not too much
not too much

Wednesday 7 December

Reveal among us the light of your presence, that we may behold your power and glory.

Readings (Click the links to see the readings)

Isaiah 44.25-31 | Psalm 103.1-5 | Matthew 11.28-30 |

Nativity scene from Enrique de Arfe's C16th gold monstrance, in the Mosque-Cathedral of Córdoba, Spain
The monstrance is over 2m high, but this scene set into it is quite small.
Click the image to enlarge it

Advent
Christopher de Vinck

The tin cock
Points north.

And the barn
Is weathered.

Wide cracks
In the wall
Are stuffed
With gold straw.

A shiver
And the wind
Blows dark as
The sheep press
Against each other
For warmth.

They catch
Their wool
Against the
Wood fence.

They sway
These beasts.
They rock
Against the cold.
They anticipate
The man-call.
The shepherd
Emmanuel, and
His staff.

They have
Forgotten, again.
Their way
To the green side
Of the mountain.
—America 147.18, 12 April 1982, p. 353.

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7 December is International Civil Aviation Day


Giovanni Gabrieli. Salvator noster for 15 voices in 3 choirs, with orchestra (1615).
Cond. Jean Tubery, Patriarchal Basilica of St Mark's, Venice

Salvator noster, hodie dilectissimi natus est.
Gaudeamus omnes exultet igitur sanctus.
Qui appropinquat ad palmam.
Gaudeat peccator, quia invitatur ad veniam animetur gentilis,
quia invitatur ad vitam: alleluia.

Prayer

Creator God, you who love us more than we can know
Who chose us from the very beginning to be family
We praise your holy name
Jesus Christ, Son of God, Word become flesh
Who dwelt among us and was sacrificed for us
We praise your holy name
Holy Spirit, present and power in our lives
From the moment that we first believed
We praise your holy name.

Reflection

The Christian in Advent needs to listen—to such a degree that this season becomes both a season of joyful expectancy and a season of poverty—the knowledge that we cannot talk and touch ourselves into life, the deep poverty of the imagination which can only stand helplessly before the outrages and miseries of our world, utterly at a loss for a word of meaning or hope to speak. We are here at all, celebrating Advent … because there has been a word of unexpected interruption, a word that establishes for good the difference between the God we expect and the God who comes, a word that shows us once and for all what an idol looks like in the face of truth. We are here because those acts we call liberation and absolution have turned our history into new and strange courses …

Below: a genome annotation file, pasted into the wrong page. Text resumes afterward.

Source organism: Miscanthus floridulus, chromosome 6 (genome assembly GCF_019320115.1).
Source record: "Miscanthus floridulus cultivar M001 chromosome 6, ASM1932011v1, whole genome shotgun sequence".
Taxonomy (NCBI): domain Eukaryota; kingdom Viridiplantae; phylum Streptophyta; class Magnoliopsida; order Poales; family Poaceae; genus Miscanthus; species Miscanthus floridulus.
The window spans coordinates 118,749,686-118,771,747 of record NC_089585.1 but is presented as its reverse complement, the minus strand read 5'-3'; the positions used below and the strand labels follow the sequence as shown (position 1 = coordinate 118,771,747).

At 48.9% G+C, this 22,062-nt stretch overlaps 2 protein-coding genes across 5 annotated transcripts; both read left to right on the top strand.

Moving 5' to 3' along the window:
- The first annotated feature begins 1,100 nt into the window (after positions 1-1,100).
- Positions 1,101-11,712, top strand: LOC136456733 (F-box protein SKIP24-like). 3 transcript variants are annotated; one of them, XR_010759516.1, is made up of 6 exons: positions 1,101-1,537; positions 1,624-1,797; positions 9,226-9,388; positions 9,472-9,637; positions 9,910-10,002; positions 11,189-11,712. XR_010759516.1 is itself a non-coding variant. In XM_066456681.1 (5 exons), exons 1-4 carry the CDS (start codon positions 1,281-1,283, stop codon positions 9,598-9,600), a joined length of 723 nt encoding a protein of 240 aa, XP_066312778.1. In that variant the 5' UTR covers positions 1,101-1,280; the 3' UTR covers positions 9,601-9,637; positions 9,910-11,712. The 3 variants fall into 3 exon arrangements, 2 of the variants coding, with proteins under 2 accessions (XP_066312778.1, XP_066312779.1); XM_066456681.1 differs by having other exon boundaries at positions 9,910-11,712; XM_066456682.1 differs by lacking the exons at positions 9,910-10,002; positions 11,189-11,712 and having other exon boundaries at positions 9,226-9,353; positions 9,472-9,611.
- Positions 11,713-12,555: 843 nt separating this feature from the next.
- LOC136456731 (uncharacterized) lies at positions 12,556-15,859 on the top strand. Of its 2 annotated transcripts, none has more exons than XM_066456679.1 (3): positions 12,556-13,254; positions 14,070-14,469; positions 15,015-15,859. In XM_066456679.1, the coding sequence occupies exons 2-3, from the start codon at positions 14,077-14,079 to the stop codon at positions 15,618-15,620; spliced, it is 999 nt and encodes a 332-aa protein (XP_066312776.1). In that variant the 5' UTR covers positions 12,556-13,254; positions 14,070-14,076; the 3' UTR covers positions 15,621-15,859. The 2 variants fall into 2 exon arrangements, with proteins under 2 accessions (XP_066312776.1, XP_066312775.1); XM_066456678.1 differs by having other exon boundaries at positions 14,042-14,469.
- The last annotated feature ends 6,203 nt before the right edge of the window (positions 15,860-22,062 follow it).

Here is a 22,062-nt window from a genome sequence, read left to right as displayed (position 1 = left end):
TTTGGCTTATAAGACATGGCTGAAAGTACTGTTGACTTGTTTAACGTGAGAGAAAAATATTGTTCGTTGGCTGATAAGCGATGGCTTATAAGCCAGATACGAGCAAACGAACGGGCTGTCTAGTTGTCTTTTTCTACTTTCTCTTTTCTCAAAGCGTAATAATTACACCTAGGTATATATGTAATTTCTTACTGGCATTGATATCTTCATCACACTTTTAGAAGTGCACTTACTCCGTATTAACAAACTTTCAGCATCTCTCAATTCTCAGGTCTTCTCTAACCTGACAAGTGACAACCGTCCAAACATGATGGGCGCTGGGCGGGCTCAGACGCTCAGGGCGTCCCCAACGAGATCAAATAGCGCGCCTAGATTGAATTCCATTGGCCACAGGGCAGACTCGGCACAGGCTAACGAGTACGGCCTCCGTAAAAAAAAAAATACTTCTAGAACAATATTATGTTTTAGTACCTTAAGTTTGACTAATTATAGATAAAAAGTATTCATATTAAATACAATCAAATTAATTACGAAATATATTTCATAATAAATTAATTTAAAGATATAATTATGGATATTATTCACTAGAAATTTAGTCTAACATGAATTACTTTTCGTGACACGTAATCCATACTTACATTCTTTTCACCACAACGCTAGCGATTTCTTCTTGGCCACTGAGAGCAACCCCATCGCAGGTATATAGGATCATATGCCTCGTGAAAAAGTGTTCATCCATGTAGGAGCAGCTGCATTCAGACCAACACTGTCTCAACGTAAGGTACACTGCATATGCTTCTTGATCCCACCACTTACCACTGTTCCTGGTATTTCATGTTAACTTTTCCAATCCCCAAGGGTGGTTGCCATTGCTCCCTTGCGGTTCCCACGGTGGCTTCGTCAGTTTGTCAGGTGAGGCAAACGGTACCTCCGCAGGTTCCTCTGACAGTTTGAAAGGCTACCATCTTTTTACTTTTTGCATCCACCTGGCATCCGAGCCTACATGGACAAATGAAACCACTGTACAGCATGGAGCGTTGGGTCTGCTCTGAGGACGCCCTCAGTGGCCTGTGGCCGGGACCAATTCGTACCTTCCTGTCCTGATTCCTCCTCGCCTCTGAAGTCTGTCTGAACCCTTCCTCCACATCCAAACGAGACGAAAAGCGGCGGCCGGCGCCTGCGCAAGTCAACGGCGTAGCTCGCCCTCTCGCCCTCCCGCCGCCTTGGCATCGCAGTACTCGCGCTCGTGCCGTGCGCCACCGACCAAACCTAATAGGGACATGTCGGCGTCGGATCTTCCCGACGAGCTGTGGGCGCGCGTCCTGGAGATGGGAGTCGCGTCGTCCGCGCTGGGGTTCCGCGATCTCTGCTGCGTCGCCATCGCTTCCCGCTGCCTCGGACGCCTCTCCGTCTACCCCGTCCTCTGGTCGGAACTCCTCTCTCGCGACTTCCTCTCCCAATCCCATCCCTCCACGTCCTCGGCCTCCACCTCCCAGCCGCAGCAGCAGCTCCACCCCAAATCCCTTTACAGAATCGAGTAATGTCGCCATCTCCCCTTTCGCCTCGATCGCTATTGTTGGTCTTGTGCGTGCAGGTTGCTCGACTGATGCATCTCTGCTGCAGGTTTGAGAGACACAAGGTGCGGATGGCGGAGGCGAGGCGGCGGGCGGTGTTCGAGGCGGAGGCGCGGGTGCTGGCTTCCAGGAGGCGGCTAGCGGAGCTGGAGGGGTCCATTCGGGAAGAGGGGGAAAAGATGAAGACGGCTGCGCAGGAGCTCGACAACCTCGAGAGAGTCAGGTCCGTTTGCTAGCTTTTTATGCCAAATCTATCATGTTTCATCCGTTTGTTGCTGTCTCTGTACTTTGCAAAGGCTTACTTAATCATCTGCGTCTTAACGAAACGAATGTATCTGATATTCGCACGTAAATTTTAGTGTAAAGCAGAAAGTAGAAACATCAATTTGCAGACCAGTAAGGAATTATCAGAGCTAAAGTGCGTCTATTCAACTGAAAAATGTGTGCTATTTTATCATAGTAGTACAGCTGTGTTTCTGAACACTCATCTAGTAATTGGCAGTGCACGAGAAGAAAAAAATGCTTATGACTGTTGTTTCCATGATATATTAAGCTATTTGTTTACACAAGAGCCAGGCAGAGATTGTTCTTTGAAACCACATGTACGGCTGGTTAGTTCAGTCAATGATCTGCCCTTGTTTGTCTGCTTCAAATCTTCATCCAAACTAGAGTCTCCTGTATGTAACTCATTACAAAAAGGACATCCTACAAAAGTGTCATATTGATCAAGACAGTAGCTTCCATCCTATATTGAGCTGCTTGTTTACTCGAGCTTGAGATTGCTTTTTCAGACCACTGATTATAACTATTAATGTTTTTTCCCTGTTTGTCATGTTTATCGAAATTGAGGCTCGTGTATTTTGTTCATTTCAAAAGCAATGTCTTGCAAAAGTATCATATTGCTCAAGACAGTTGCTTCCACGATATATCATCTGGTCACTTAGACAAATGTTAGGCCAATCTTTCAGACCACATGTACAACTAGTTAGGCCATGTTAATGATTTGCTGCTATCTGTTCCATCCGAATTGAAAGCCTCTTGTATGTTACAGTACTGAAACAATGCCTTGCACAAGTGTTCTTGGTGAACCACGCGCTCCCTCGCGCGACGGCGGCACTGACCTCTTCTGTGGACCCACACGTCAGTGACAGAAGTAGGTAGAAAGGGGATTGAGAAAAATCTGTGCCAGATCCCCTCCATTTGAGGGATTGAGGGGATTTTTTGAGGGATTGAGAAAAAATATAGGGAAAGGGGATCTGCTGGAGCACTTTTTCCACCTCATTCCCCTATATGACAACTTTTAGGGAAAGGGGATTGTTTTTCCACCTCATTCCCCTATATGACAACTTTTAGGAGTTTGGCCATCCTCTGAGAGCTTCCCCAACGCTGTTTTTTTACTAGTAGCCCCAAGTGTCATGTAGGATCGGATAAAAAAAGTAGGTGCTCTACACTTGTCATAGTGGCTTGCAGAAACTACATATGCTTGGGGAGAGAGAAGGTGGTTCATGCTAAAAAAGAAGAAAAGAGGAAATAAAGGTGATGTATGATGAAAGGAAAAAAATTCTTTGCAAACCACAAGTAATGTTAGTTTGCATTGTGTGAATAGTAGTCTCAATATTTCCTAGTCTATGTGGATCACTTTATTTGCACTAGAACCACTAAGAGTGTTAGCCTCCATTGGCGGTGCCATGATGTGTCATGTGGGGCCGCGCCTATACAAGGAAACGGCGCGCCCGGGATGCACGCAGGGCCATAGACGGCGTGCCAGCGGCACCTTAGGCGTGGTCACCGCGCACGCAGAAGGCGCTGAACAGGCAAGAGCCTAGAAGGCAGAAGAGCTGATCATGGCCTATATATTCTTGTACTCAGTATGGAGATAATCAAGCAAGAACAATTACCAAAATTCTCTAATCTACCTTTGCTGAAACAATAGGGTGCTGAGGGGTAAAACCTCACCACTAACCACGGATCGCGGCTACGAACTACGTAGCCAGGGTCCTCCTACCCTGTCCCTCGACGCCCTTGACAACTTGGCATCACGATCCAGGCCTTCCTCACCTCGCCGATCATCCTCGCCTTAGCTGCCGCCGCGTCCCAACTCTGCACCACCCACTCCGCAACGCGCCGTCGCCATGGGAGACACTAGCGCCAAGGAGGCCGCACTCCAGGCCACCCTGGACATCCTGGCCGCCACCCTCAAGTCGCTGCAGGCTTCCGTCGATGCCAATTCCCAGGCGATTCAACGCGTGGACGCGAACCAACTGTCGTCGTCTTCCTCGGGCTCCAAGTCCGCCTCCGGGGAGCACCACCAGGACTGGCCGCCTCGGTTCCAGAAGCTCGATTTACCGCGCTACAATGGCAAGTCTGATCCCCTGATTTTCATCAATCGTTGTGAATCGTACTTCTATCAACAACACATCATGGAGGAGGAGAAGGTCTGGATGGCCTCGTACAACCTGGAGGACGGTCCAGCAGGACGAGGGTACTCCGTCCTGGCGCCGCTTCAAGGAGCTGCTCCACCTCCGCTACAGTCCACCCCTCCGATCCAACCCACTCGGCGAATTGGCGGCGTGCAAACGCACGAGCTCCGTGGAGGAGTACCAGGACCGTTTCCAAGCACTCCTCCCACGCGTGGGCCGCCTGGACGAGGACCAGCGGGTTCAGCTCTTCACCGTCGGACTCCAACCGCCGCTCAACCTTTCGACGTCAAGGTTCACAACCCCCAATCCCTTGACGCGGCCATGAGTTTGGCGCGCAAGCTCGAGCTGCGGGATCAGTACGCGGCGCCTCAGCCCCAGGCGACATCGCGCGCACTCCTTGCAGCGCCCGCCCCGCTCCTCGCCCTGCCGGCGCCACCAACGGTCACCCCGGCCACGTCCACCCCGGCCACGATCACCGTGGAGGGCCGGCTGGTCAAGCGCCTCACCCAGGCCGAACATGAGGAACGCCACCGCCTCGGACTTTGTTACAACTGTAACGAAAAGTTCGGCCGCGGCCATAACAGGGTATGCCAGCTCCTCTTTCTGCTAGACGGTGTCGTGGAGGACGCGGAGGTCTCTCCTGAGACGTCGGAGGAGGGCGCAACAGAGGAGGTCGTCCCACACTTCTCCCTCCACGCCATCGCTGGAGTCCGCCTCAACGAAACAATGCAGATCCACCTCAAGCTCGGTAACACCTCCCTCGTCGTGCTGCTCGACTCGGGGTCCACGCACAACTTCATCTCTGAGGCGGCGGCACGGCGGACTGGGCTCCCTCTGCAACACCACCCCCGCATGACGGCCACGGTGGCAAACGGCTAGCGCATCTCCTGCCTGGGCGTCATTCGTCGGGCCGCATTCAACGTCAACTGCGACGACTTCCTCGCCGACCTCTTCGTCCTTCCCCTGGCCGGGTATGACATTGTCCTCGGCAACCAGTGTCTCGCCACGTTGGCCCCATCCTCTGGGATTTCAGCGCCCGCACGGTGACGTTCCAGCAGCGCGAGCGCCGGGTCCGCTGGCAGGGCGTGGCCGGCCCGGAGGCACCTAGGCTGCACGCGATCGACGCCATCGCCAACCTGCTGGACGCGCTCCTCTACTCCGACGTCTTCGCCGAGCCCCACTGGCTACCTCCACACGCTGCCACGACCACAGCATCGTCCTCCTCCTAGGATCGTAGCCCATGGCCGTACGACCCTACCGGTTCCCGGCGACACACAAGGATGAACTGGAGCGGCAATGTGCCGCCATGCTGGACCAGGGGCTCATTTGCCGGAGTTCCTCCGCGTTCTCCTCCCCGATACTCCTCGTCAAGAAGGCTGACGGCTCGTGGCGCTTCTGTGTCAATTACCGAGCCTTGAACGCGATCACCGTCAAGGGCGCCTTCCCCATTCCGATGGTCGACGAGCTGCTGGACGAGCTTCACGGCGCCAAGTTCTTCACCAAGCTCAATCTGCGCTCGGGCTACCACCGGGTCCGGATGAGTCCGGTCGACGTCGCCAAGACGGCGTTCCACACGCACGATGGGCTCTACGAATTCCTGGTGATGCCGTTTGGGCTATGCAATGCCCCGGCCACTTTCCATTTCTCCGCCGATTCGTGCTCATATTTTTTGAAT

Yet we cannot imagine how tomorrow and the day after that form of liberation and absolution will renew itself, how the word will go on making itself heard to renew ,the world. We are perpetually looking to and giving thanks for an uncovenanted event, a transforming newness, the history of Israel and Jesus; we are perpetually "on the eve" of God's coming, knowing and not knowing what it will be. Advent insists that we stay for a while in this tension of being "on the eve," if only in order that the new thing we celebrate at Christmas may have a chance of being truly new for us, not a stale and pious cliché.
—Rowan Williams, "Advent: a University Sermon," in A Ray of Darkness: Sermons and Reflections (Lanham: Cowley, 1995).


May the Lord, when he comes, find us watching and waiting. Amen.